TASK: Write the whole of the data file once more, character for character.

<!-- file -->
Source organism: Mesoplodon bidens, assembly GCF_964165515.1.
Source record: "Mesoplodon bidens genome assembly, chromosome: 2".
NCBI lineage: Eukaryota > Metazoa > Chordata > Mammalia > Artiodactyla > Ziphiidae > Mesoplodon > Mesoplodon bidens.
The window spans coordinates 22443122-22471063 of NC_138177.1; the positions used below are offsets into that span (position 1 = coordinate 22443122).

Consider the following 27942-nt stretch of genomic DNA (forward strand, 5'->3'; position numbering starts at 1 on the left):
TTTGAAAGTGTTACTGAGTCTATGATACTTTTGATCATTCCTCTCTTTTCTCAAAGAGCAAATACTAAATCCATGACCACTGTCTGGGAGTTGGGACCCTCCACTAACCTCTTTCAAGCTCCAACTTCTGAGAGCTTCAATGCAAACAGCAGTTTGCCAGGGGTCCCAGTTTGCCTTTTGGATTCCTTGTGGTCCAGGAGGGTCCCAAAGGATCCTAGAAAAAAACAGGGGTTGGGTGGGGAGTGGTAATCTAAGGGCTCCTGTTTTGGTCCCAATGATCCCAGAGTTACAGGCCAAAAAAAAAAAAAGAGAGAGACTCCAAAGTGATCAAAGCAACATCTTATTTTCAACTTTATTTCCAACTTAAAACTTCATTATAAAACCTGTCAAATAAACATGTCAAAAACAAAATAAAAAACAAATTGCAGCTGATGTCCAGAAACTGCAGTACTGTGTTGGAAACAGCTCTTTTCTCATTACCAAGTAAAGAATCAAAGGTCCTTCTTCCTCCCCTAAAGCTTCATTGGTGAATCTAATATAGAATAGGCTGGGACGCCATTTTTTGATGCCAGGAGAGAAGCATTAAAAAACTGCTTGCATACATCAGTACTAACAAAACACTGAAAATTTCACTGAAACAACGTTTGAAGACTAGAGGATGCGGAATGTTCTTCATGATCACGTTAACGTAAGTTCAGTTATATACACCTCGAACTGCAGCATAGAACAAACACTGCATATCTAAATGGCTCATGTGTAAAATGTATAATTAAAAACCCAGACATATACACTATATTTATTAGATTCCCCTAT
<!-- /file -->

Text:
Source organism: Mesoplodon bidens, assembly GCF_964165515.1.
Source record: "Mesoplodon bidens genome assembly, chromosome: 2".
NCBI lineage: Eukaryota > Metazoa > Chordata > Mammalia > Artiodactyla > Ziphiidae > Mesoplodon > Mesoplodon bidens.
The window spans coordinates 22443122-22471063 of NC_138177.1; the positions used below are offsets into that span (position 1 = coordinate 22443122).

Consider the following 27942-nt stretch of genomic DNA (forward strand, 5'->3'; position numbering starts at 1 on the left):
TTTGAAAGTGTTACTGAGTCTATGATACTTTTGATCATTCCTCTCTTTTCTCAAAGAGCAAATACTAAATCCATGACCACTGTCTGGGAGTTGGGACCCTCCACTAACCTCTTTCAAGCTCCAACTTCTGAGAGCTTCAATGCAAACAGCAGTTTGCCAGGGGTCCCAGTTTGCCTTTTGGATTCCTTGTGGTCCAGGAGGGTCCCAAAGGATCCTAGAAAAAAACAGGGGTTGGGTGGGGAGTGGTAATCTAAGGGCTCCTGTTTTGGTCCCAATGATCCCAGAGTTACAGGCCAAAAAAAAAAAAAGAGAGAGACTCCAAAGTGATCAAAGCAACATCTTATTTTCAACTTTATTTCCAACTTAAAACTTCATTATAAAACCTGTCAAATAAACATGTCAAAAACAAAATAAAAAACAAATTGCAGCTGATGTCCAGAAACTGCAGTACTGTGTTGGAAACAGCTCTTTTCTCATTACCAAGTAAAGAATCAAAGGTCCTTCTTCCTCCCCTAAAGCTTCATTGGTGAATCTAATATAGAATAGGCTGGGACGCCATTTTTTGATGCCAGGAGAGAAGCATTAAAAAACTGCTTGCATACATCAGTACTAACAAAACACTGAAAATTTCACTGAAACAACGTTTGAAGACTAGAGGATGCGGAATGTTCTTCATGATCACGTTAACGTAAGTTCAGTTATATACACCTCGAACTGCAGCATAGAACAAACACTGCATATCTAAATGGCTCATGTGTAAAATGTATAATTAAAAACCCAGACATATACACTATATTTATTAGATTCCCCTAT